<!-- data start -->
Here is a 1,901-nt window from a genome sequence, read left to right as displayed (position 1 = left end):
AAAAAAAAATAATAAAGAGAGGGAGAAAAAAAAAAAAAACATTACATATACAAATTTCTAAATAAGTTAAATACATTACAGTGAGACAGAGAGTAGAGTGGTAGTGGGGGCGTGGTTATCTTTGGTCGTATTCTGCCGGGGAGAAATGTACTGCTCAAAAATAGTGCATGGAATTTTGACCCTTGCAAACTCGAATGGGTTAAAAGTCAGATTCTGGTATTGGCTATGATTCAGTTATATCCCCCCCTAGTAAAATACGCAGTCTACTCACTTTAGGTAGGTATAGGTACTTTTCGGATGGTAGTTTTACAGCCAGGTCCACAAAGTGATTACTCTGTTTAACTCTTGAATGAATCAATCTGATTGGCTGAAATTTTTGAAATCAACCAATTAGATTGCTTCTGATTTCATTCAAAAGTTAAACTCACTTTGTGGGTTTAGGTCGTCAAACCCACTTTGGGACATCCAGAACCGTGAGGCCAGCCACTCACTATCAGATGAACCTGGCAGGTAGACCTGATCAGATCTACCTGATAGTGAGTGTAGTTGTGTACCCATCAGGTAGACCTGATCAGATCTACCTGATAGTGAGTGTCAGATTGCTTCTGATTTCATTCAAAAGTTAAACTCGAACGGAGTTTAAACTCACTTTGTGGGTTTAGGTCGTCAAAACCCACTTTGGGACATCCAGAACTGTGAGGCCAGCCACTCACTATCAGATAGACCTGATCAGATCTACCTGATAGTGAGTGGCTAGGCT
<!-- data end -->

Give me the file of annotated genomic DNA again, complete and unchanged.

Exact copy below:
Here is a 1,901-nt window from a genome sequence, read left to right as displayed (position 1 = left end):
AAAAAAAAATAATAAAGAGAGGGAGAAAAAAAAAAAAAACATTACATATACAAATTTCTAAATAAGTTAAATACATTACAGTGAGACAGAGAGTAGAGTGGTAGTGGGGGCGTGGTTATCTTTGGTCGTATTCTGCCGGGGAGAAATGTACTGCTCAAAAATAGTGCATGGAATTTTGACCCTTGCAAACTCGAATGGGTTAAAAGTCAGATTCTGGTATTGGCTATGATTCAGTTATATCCCCCCCTAGTAAAATACGCAGTCTACTCACTTTAGGTAGGTATAGGTACTTTTCGGATGGTAGTTTTACAGCCAGGTCCACAAAGTGATTACTCTGTTTAACTCTTGAATGAATCAATCTGATTGGCTGAAATTTTTGAAATCAACCAATTAGATTGCTTCTGATTTCATTCAAAAGTTAAACTCACTTTGTGGGTTTAGGTCGTCAAACCCACTTTGGGACATCCAGAACCGTGAGGCCAGCCACTCACTATCAGATGAACCTGGCAGGTAGACCTGATCAGATCTACCTGATAGTGAGTGTAGTTGTGTACCCATCAGGTAGACCTGATCAGATCTACCTGATAGTGAGTGTCAGATTGCTTCTGATTTCATTCAAAAGTTAAACTCGAACGGAGTTTAAACTCACTTTGTGGGTTTAGGTCGTCAAAACCCACTTTGGGACATCCAGAACTGTGAGGCCAGCCACTCACTATCAGATAGACCTGATCAGATCTACCTGATAGTGAGTGGCTAGGCT